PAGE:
Buddhist psychology and acceptance-based therapy invite us into recognizing the synthetic nature of our egos so that we may be free of the mental maze. This concept of the synthetic self or synthetic ego is what the Buddhists call anatta, or the doctrine of dependent origin¹. The main idea behind the doctrine of dependent origin is that the ego only feels real because the ego decided it was so. The ego is its own architect, and it desperately wants to be known and understood by others and itself. But the feeling we have of separateness from others and our environment is an illusion the ego creates to examine itself in relation to its environment. Mark Epstein, a famous Buddhist psychotherapist², often references this quote from a Mongolian Buddhist lama: “It’s not that you’re not real. We all think we’re real, and that’s not wrong. You are real. But you think you’re really real, you exaggerate it.” Buddhism attempts to break down that feeling of being really real and helps us see our person as it is, without attaching ourselves too much to our identity.

Seeing through our illusory mental prisons of individuation allows us to explore the mystery of ourselves and not be so attached to the idea of our minds being separate and individualistic. Mindfulness and meditation help with this nonattachment to self. Being grounded and present with our physical world helps liberate the ego. The moment our minds wander off, we regress into autopilot and forget our connection with our environment. The challenge to escaping the mind is that we’re stuck in it. As Sylvia Plath, the famous poet, so beautifully pondered, “Is there no way out of the mind?”
Seeing our egos as illusionary is metaphorically akin to a dog chasing its own tail
Seeing our egos as illusionary is metaphorically akin to a dog chasing its own tail. How do we use our ego to liberate itself? This can be an especially difficult task in Eurocentric cultures and schools of psychotherapy, where the rugged individual archetype is widely understood and rewarded.

I’ve found it helpful to look at the ego and ego liberation on three levels. These three levels are essentially stages of thinking and working toward seeing the synthetic ego. Because each level is predicated on the one below it, you cannot skip a level without experiencing the one below. However, people slide in and out of different levels as the mind attempts to deconstruct and reconstruct its own reality. These levels act as a spiral upward, with the level you experience operating in continuous existence with those below it. Meaning, if you are experiencing level 3, you are simultaneously experiencing levels 2 and 1. But you can experience level 1 without experiencing levels 2 and 3. Confused yet? Let me explain.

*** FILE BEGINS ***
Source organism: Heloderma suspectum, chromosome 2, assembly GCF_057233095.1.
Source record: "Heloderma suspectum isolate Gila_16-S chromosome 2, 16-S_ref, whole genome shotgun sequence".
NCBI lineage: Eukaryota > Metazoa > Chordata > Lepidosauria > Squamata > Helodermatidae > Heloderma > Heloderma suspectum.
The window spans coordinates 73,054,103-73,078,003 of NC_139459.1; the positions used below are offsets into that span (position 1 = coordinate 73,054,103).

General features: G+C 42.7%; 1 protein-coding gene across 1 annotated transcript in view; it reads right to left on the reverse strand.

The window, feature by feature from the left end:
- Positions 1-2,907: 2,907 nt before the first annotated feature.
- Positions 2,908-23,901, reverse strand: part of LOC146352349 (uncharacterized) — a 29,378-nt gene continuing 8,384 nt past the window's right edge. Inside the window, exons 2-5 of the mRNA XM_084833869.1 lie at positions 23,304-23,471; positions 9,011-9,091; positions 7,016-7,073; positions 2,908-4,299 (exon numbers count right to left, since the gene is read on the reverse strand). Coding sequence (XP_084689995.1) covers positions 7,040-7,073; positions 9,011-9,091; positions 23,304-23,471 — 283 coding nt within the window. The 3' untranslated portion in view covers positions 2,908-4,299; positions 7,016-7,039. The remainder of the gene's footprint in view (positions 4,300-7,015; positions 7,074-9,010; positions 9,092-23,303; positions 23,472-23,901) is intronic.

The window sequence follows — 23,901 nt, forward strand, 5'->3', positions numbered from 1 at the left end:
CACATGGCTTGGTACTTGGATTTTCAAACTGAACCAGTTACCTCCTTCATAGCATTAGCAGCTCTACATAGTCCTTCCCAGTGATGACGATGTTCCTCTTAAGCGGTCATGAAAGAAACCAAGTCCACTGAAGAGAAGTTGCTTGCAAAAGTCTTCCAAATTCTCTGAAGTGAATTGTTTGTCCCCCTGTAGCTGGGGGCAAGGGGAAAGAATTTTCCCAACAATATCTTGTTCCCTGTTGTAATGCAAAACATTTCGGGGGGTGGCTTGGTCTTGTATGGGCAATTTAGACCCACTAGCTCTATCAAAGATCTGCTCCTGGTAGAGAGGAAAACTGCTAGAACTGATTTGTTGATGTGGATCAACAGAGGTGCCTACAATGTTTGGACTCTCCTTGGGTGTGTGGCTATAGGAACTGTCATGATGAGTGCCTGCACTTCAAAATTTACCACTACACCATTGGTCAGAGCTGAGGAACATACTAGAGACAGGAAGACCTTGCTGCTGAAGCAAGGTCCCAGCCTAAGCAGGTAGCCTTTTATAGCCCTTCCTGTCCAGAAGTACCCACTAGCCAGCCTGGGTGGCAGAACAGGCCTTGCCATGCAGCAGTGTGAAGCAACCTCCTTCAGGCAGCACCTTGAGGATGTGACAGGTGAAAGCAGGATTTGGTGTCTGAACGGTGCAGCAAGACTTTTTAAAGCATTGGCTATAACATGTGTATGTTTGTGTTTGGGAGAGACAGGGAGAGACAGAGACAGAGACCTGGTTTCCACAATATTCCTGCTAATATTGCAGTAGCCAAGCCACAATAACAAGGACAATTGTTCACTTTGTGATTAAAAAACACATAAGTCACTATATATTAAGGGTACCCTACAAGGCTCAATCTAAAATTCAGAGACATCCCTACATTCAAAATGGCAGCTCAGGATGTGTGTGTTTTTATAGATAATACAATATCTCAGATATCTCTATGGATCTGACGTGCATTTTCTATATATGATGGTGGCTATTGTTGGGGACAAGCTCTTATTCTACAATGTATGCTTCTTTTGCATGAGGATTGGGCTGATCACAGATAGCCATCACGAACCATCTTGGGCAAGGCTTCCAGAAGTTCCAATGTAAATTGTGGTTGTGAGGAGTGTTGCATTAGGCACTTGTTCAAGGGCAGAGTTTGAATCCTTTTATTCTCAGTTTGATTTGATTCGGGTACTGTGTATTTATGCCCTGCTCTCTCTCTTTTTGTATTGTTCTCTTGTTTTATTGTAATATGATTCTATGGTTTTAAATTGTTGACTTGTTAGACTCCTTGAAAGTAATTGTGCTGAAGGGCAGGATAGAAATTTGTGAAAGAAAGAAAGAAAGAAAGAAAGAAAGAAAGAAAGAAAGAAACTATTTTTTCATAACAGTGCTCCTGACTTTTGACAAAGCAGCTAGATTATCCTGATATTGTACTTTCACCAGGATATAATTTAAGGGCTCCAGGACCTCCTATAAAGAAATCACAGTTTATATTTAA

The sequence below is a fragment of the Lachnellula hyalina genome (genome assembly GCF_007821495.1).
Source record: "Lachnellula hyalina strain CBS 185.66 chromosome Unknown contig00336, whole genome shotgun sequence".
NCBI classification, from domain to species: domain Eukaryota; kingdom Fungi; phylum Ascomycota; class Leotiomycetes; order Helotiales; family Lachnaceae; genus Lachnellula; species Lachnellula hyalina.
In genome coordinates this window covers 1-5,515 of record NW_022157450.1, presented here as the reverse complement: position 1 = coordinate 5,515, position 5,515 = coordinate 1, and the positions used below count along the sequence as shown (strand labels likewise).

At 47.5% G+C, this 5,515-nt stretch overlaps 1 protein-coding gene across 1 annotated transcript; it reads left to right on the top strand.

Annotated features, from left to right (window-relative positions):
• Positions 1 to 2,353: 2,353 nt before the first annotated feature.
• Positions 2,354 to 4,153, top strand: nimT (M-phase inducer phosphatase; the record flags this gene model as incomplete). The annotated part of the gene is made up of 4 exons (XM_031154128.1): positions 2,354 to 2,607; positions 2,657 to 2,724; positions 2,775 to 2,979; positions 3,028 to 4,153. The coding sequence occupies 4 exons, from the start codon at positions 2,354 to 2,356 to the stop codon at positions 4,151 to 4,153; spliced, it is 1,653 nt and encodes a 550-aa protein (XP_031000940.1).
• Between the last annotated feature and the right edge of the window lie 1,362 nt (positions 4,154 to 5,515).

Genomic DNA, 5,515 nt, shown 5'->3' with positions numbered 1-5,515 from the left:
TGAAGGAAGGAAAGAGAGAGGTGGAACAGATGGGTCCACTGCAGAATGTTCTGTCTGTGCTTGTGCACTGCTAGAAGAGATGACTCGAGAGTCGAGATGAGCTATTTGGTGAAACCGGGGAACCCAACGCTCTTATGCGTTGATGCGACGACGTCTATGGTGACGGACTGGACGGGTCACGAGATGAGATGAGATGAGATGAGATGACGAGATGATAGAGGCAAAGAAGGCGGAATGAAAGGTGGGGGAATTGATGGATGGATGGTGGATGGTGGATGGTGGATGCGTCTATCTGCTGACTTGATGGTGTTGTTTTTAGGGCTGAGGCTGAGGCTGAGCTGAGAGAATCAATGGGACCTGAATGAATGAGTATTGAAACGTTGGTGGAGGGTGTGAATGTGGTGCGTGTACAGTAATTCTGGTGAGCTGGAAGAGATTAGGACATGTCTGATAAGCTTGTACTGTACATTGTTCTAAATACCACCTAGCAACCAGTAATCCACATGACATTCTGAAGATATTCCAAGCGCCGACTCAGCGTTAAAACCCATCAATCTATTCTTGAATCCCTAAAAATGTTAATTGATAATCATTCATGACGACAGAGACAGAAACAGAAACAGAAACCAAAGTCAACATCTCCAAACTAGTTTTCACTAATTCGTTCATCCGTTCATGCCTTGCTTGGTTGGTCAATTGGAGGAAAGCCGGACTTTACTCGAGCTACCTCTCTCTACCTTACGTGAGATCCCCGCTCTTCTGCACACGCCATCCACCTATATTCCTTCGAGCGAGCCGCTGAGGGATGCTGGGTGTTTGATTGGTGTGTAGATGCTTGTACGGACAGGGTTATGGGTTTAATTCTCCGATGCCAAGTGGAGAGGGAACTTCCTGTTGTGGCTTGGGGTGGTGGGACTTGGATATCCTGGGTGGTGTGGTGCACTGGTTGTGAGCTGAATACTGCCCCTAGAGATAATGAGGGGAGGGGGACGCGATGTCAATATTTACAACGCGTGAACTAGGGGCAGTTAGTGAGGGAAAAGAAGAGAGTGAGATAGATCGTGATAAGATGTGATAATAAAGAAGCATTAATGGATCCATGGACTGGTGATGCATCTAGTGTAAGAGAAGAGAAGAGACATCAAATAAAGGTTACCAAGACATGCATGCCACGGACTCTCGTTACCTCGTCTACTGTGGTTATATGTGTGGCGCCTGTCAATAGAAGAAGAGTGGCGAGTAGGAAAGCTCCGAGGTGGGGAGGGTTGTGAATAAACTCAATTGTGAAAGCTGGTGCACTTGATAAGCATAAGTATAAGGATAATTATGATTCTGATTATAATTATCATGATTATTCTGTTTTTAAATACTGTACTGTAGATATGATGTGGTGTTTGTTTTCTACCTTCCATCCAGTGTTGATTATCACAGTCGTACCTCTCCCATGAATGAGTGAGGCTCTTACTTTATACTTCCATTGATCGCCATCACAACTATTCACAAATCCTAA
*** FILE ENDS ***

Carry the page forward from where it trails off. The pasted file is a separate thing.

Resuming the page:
The first and most basic level of awareness involves perception and reality management. Imagine your ego sitting back in your head with a control panel, responding to and interpreting reality and holding the mind as an independent entity. That’s level 1 thinking. We tell ourselves stories about experiences and what our experiences mean for us. For example, when we experience pain, we may create a suffering story around that pain and tell ourselves, “This happens to me all the time because I’m worthless.” Level 1 thinking is always interpreting life and assigning meaning to life’s events. In many ways, level 1 is judging external events and people by making assumptions about the value, purpose and motivations of these external experiences. The level 1 ego is not self-reflective in understanding its own role within the judgements it makes.

Level 2 ego functioning is self-reflective. Level 2 is more sophisticated than level 1 ego functioning. Level 2 looks down at ego level 1 and evaluates how level 1’s functioning affects the internal world of the ego. Self-reflection is where we would normally find therapists helping clients engage in self-discovery. Questions like “How do you think this judgement about your divorce impacts how you see yourself?” are the essence of level 2 ego functioning. Self-reflective functioning engages in a more critical way of seeing the world, because it is evaluating how seeing the world affects how the ego sees itself. In essence, level 2 is the mirror the ego uses to see and judge its functioning at level 1. Self-reflection is also where the level 2 ego scaffolds itself to create our identity as separate, which is the very thing level 3 sees as synthetic.